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Arts & Culture

Bob Goepfert Reviews "Flashdance: The Musical"

SCHENECTADY – The film “Flashdance” was a surprise hit in 1983.   It wasn’t a musical but the music and dance in the show about a female steel-worker who moonlights as a dancer in nightclubs and dreams of being a ballet dancer won over audiences.

The stage adaptation, “Flashdance: the Musical,” playing at Proctors until Sunday offers the same deal.  When it sticks to music and dancing it’s an entertaining show.  However, when it tries to tell a meaningful story filled with romance, social significance and the need to live one’s dreams it’s mawkish and awkward.  

There are a number of plot lines weaving throughout the show, all clichés.  There is Alex’s desire to live life as an independent woman.  There’s the romance between her and Nick, which is thwarted because his family owns the steel mill and she refuses to accept his help.   Then there is Nick’s issue of wanting to succeed as the plant manager and save the jobs of the workers who have become his friends and it must be done without the support of his selfish rich family.  You get it.

Also crammed into the 2 ½ hour long show are the problems of the supporting characters – failure, rejection, temptation and having their loyalties tested.  As my 17 year old companion noted, it was like scenes from every movie you’ve ever seen.  What she didn’t mention was there were no good movies on that list.

“Flashdance” lacks originality in every area of the production.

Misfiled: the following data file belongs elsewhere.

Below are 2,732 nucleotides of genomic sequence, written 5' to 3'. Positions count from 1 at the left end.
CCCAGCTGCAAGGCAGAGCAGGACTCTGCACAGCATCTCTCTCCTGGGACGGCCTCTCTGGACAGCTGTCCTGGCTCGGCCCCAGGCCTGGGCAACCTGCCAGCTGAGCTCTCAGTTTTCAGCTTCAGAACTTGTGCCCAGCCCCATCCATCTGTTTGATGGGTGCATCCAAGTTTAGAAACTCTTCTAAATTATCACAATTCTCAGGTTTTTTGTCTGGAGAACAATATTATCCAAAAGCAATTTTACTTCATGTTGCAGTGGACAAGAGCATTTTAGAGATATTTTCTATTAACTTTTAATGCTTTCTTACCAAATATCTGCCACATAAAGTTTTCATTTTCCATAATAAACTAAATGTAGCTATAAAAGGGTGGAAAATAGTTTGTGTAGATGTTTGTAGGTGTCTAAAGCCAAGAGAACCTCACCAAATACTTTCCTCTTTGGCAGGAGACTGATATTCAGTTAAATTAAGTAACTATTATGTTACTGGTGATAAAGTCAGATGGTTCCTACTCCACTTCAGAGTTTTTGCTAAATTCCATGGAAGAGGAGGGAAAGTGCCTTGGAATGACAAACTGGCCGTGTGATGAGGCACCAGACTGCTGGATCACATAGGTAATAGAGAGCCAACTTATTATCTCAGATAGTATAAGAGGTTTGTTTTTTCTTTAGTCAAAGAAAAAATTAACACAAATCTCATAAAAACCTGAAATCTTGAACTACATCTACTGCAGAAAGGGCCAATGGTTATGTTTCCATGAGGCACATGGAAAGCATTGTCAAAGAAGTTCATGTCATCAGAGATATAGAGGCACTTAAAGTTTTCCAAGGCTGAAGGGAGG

And yes, the reality is that no one should be disappointed because “Flashdance”  isn’t Chekhov with music.  It is what it is.  But the public does deserve something better to link the musical numbers – which by the way - are energetic and mostly entertaining.

That the show isn’t a success is not the fault of the hard-working cast led by Sydney Morton as Alexs.  She’s a diminutive dynamo who can belt out a song and high kick with the best of them. She’s seductive enough to be believed as a dancer in a “Gentleman’s Club,” yet she’s personable enough to think of as the girl next door, if the girl next door happened to be a tough-as-nails tomboy. 

Corey Mach is a sincere and likeable Nick.  Too, there are the best friend strippers with quick wits and hearts of gold who basically serve as eye-candy - especially when the do their sanitized numbers in the strip club.

One of the few pleasures of the evening is the work of the second banana couple of Gloria and C.C.   Their relationship is one of the biggest cliches in the show, but Ginna Claire Mason and Christian Whelan make the pair fun.

As for the music, except for the songs already known from the film, “Maniac,” “Gloria” and “What a Feeling,” they are forgettable.  And yes, Alex does close the first act in silhouette with water cascading over her body. 

“Flashdance: the Musical” is a bad adaptation of weak material.  It has moments that are entertaining but it fails to satisfy on almost every level.

“Flashdance: the Musical” continues at Proctors Theatre in Schenectady through Sunday.  346-6204.

Bob Goepfert is the arts editor for the Troy Record.

The views expressed by commentators are solely those of the authors. They do not necessarily reflect the views of this station or its management.

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